Monday, September 7, 2009


This week i've seen blue lakes, gold toothed doctors, dead headless goats and white mountains.

I was in Bishkek staying in a guesthouse in an apartment block run by a Muslim who was having a hard time trying to stick to the rules of ramadan and occupying his time harassing an American girl. Bishkek is a sunny tree lined city with friendly people and Soviet style buildings, parks, squares and statues. It also has corrupt policeman everywhere who try to search you and steal your cash and is home to the funniest collection of T-shirts With Random English anywhere. The following are the pick of the bunch.
Remember My Name, You'll Be Seeing It Later
No Money No Crisis
Save Me
My Boyfriend Appreciates Me
No Romance Without Finance
You Were Never My Boyfriend

August 31st was Independence Day and was celebrated in the morning at a racecourse with a game called Ulak-Tartysh. Ulak-Tartysh is a very old game and unique to central Asia. It involves two teams of four on horseback, two raised pits and the carcass of a dead headless goat minus its entrails. Yes, you read that right. The aim of the game is to pick up the goat carcass and then throw it into your teams pit whilst blocking, stopping and preventing the opposing team doing the same thing all of which takes place on horseback in a field in the sunshine in front of a few thousand people, TV cameras and the president himself. It's as crazy as it sounds. We saw two games of this and it is a brutal sport with horses and riders colliding at speed all the time. The riders have extreme strength and skill - imagine riding a horse and bending down one handed to pick up a dead goat hook it under your leg, ride around and then take it with both hands and throw it into a raised pit whilst four other men are trying to grasp and take the goat and push and shove your horse with theirs. It's a bit like rugby. Except it's on horses and the ball is really very different. I'm thinking that an email campaign to the IOC for inclusion in the 2016 Olympics should be started soon.

Public transport in Kyrgyzstan is also a little crazy, although thankfully no dead goats have been involved yet. All buses seem to be minivans which all have the same schedule - they leave when they are full of people. I waited a while at a bus station and went to a one street town called Cholpon Ata on the shores of the huge Lake Issyk Kol. Cholpon Ata is famous in Kyrgyzstan for its beaches and Russian and Kazakh tourists sitting on the sand by the lake trying not to look fat and spending lots of money doing it. I joined them and looked poor, skinny and English. I thought i'd get a suntan. I almost got hypothermia. It was freezing. None of the Russians or Kazakhs seemed to mind at the gale blowing across the lake or the drizzle falling from the sky and that night my rumbling stomach problems that i've had since Kashgar became serious bowel problems and i left the next day to the town of Karakol in search of medical care.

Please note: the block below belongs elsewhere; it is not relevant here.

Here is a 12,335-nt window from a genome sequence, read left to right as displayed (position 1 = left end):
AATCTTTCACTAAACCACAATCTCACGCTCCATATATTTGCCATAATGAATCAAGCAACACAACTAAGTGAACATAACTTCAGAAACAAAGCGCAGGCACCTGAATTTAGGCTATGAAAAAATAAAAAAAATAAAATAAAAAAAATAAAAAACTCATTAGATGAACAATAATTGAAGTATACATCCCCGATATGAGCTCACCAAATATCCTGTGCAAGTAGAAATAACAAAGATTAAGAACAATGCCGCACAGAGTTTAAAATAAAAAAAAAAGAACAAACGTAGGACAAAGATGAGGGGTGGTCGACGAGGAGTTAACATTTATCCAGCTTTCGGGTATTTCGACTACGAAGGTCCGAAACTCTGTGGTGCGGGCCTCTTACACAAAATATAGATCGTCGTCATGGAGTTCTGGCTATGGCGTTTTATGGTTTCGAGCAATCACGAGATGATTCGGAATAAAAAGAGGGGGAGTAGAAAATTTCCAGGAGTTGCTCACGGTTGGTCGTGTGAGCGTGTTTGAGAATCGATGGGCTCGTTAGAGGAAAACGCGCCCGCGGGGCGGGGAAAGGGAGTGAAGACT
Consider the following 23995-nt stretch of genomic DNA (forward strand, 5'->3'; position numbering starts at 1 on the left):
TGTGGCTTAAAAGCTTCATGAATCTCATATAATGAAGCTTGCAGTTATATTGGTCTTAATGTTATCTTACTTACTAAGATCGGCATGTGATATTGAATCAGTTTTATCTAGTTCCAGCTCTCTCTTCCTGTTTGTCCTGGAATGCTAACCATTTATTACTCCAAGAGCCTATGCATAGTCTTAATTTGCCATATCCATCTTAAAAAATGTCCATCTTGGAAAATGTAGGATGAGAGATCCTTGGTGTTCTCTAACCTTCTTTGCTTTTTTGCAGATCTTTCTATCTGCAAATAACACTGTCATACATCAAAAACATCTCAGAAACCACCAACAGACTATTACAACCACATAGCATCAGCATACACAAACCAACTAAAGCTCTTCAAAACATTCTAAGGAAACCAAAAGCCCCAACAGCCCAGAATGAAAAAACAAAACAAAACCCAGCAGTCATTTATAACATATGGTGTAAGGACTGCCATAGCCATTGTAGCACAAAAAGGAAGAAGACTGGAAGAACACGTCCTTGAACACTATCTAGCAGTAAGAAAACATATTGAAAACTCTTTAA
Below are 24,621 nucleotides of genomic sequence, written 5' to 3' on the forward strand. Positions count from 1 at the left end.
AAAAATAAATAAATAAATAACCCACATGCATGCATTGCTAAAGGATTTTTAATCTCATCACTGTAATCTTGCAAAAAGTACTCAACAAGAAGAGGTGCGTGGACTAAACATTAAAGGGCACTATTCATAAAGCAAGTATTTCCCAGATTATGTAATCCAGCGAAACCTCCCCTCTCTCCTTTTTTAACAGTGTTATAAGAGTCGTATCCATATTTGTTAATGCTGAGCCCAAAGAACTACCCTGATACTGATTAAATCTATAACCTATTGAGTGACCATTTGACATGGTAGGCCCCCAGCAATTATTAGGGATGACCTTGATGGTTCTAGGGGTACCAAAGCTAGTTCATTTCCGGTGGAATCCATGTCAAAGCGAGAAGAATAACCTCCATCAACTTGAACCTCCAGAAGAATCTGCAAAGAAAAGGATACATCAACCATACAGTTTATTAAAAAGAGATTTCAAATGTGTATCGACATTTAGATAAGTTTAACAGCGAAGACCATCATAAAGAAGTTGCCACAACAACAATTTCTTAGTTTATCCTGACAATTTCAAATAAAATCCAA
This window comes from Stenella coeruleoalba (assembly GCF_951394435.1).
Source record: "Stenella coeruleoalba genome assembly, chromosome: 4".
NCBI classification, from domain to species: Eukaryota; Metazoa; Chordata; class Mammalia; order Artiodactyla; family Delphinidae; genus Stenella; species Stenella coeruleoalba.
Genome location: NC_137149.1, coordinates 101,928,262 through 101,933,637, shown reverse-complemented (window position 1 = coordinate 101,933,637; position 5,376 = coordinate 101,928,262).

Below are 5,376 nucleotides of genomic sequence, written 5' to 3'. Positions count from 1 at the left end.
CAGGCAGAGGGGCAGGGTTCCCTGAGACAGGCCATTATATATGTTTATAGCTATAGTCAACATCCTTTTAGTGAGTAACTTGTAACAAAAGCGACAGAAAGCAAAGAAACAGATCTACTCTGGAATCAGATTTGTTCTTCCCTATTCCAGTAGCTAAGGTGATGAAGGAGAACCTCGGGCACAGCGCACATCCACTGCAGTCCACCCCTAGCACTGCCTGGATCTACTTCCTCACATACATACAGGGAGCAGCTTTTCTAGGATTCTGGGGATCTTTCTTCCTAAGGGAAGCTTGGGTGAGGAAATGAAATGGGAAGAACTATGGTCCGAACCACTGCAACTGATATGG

The minivan to Karakol would've made me laugh if i hadn't have spent the whole journey trying not to throw up or shit my pants. The ignition didn't have a key but simply had a screwdriver wedged into it. A screwdriver was also the weapon of choice to open the boot, first to turn the lock then to prize it open so you could put your bag inside. As we were zooming along, the drivers door would randomly open without warning and then be quickly closed by the driver again as he was changing gear, talking on the phone and overtaking a tractor. In Karakol i found a doctors clinic and wandered around aimlessly clutching my Russian phrasebook and looking as sick as possible. A pharmicist took pity and showed me to a stern looking Russian woman doctor with gold teeth who thought that i could speak fluent Russian and immidiately bombarded me with questions and words that meant nothing. I pointed at my stomach and tried to point to the word "diahrea" in the phrasebook. She snatched it out of my hands and pointed to the word "rabies". I shook my head. Then she pointed at "encephalitis". I assured her as best as i could that i didn't have any sub-tropical mosquito diseases. Eventually she found the word "diahrea" and after poking my stomach a bit and pointing at more words she charged me one dollar and wrote a load of Russian on three pieces of paper and gave them to the friendly pharmacist. I don't know what they put in Russian/Kyrgyz medication but within two days i was bouncing off the walls and taking solid visits to the toilet again.

Karakol sits in between the eastern edge of the lake and two mountain ranges. On a clear day the snow capped peaks seem to surround the drab unassuming town and i spent two days hiking up and down a sunny valley filled with trees, a white water river and immense wonderful white-topped mountains. I'll be here for a day or two more and then head west trying to avoid dead headless goats, vans held together with screwdrivers, fat sunbathing Russians and, of course, rabies.

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